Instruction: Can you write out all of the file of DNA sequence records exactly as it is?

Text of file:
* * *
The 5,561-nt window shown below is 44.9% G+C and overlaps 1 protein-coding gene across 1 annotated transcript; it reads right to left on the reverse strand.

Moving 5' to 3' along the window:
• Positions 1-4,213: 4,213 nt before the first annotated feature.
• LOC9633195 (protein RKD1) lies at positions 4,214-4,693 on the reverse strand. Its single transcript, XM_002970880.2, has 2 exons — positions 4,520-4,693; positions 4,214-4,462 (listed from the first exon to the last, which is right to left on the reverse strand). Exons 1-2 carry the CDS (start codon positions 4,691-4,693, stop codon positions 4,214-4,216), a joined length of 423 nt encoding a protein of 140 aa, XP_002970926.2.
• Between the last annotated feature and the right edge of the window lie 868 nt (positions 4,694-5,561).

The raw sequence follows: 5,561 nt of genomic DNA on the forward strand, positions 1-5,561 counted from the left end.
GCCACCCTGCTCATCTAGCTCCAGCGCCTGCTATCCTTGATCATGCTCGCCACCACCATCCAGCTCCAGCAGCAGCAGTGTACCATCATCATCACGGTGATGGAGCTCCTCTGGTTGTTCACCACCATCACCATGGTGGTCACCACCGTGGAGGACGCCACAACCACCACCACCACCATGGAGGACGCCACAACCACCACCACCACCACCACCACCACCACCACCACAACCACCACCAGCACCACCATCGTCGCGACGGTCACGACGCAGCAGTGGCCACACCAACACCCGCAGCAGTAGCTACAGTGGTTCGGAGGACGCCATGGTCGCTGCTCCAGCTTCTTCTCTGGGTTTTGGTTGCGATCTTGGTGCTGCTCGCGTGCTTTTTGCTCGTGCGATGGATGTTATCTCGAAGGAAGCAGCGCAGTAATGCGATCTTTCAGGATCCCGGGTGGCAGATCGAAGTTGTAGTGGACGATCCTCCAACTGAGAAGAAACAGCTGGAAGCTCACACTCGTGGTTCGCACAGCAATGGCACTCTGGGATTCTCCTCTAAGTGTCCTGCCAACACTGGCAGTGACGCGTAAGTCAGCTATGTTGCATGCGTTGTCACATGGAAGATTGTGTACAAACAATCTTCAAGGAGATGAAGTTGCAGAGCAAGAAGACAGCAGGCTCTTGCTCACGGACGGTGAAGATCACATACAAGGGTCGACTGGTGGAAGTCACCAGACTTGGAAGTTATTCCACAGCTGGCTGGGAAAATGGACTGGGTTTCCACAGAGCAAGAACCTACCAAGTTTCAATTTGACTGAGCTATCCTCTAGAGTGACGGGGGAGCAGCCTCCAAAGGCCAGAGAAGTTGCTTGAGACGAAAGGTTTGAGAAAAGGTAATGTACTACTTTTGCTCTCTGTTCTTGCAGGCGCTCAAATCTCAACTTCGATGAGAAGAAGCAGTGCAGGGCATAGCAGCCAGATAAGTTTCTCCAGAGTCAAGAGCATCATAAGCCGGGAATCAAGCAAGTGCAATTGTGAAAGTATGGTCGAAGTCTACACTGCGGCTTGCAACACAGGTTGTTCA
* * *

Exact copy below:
The 5,561-nt window shown below is 44.9% G+C and overlaps 1 protein-coding gene across 1 annotated transcript; it reads right to left on the reverse strand.

Moving 5' to 3' along the window:
• Positions 1-4,213: 4,213 nt before the first annotated feature.
• LOC9633195 (protein RKD1) lies at positions 4,214-4,693 on the reverse strand. Its single transcript, XM_002970880.2, has 2 exons — positions 4,520-4,693; positions 4,214-4,462 (listed from the first exon to the last, which is right to left on the reverse strand). Exons 1-2 carry the CDS (start codon positions 4,691-4,693, stop codon positions 4,214-4,216), a joined length of 423 nt encoding a protein of 140 aa, XP_002970926.2.
• Between the last annotated feature and the right edge of the window lie 868 nt (positions 4,694-5,561).

The raw sequence follows: 5,561 nt of genomic DNA on the forward strand, positions 1-5,561 counted from the left end.
GCCACCCTGCTCATCTAGCTCCAGCGCCTGCTATCCTTGATCATGCTCGCCACCACCATCCAGCTCCAGCAGCAGCAGTGTACCATCATCATCACGGTGATGGAGCTCCTCTGGTTGTTCACCACCATCACCATGGTGGTCACCACCGTGGAGGACGCCACAACCACCACCACCACCATGGAGGACGCCACAACCACCACCACCACCACCACCACCACCACCACCACAACCACCACCAGCACCACCATCGTCGCGACGGTCACGACGCAGCAGTGGCCACACCAACACCCGCAGCAGTAGCTACAGTGGTTCGGAGGACGCCATGGTCGCTGCTCCAGCTTCTTCTCTGGGTTTTGGTTGCGATCTTGGTGCTGCTCGCGTGCTTTTTGCTCGTGCGATGGATGTTATCTCGAAGGAAGCAGCGCAGTAATGCGATCTTTCAGGATCCCGGGTGGCAGATCGAAGTTGTAGTGGACGATCCTCCAACTGAGAAGAAACAGCTGGAAGCTCACACTCGTGGTTCGCACAGCAATGGCACTCTGGGATTCTCCTCTAAGTGTCCTGCCAACACTGGCAGTGACGCGTAAGTCAGCTATGTTGCATGCGTTGTCACATGGAAGATTGTGTACAAACAATCTTCAAGGAGATGAAGTTGCAGAGCAAGAAGACAGCAGGCTCTTGCTCACGGACGGTGAAGATCACATACAAGGGTCGACTGGTGGAAGTCACCAGACTTGGAAGTTATTCCACAGCTGGCTGGGAAAATGGACTGGGTTTCCACAGAGCAAGAACCTACCAAGTTTCAATTTGACTGAGCTATCCTCTAGAGTGACGGGGGAGCAGCCTCCAAAGGCCAGAGAAGTTGCTTGAGACGAAAGGTTTGAGAAAAGGTAATGTACTACTTTTGCTCTCTGTTCTTGCAGGCGCTCAAATCTCAACTTCGATGAGAAGAAGCAGTGCAGGGCATAGCAGCCAGATAAGTTTCTCCAGAGTCAAGAGCATCATAAGCCGGGAATCAAGCAAGTGCAATTGTGAAAGTATGGTCGAAGTCTACACTGCGGCTTGCAACACAGGTTGTTCA